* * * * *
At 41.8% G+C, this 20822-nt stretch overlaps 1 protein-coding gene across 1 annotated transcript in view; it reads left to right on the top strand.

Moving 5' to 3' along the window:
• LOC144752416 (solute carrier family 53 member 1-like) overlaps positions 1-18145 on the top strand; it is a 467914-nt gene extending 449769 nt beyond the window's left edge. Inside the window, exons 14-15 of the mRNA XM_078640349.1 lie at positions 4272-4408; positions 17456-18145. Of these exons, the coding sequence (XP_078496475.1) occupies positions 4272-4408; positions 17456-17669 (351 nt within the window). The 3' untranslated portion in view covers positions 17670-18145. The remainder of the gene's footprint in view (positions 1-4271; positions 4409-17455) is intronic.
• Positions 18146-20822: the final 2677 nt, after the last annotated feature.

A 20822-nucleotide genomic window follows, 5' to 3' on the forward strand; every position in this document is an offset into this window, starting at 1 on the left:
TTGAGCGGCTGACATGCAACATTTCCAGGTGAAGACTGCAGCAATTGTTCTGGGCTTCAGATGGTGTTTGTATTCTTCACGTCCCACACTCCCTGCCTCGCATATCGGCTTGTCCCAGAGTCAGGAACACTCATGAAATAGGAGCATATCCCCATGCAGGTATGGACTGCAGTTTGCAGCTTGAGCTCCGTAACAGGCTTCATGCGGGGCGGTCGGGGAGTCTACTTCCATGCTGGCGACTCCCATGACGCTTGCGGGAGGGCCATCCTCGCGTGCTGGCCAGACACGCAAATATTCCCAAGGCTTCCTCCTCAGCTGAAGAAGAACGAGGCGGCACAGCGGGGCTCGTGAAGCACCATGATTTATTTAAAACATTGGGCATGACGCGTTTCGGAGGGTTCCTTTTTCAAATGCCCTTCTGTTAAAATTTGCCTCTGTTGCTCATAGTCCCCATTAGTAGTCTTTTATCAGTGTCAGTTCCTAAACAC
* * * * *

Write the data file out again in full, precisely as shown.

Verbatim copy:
At 41.8% G+C, this 20822-nt stretch overlaps 1 protein-coding gene across 1 annotated transcript in view; it reads left to right on the top strand.

Moving 5' to 3' along the window:
• LOC144752416 (solute carrier family 53 member 1-like) overlaps positions 1-18145 on the top strand; it is a 467914-nt gene extending 449769 nt beyond the window's left edge. Inside the window, exons 14-15 of the mRNA XM_078640349.1 lie at positions 4272-4408; positions 17456-18145. Of these exons, the coding sequence (XP_078496475.1) occupies positions 4272-4408; positions 17456-17669 (351 nt within the window). The 3' untranslated portion in view covers positions 17670-18145. The remainder of the gene's footprint in view (positions 1-4271; positions 4409-17455) is intronic.
• Positions 18146-20822: the final 2677 nt, after the last annotated feature.

A 20822-nucleotide genomic window follows, 5' to 3' on the forward strand; every position in this document is an offset into this window, starting at 1 on the left:
TTGAGCGGCTGACATGCAACATTTCCAGGTGAAGACTGCAGCAATTGTTCTGGGCTTCAGATGGTGTTTGTATTCTTCACGTCCCACACTCCCTGCCTCGCATATCGGCTTGTCCCAGAGTCAGGAACACTCATGAAATAGGAGCATATCCCCATGCAGGTATGGACTGCAGTTTGCAGCTTGAGCTCCGTAACAGGCTTCATGCGGGGCGGTCGGGGAGTCTACTTCCATGCTGGCGACTCCCATGACGCTTGCGGGAGGGCCATCCTCGCGTGCTGGCCAGACACGCAAATATTCCCAAGGCTTCCTCCTCAGCTGAAGAAGAACGAGGCGGCACAGCGGGGCTCGTGAAGCACCATGATTTATTTAAAACATTGGGCATGACGCGTTTCGGAGGGTTCCTTTTTCAAATGCCCTTCTGTTAAAATTTGCCTCTGTTGCTCATAGTCCCCATTAGTAGTCTTTTATCAGTGTCAGTTCCTAAACAC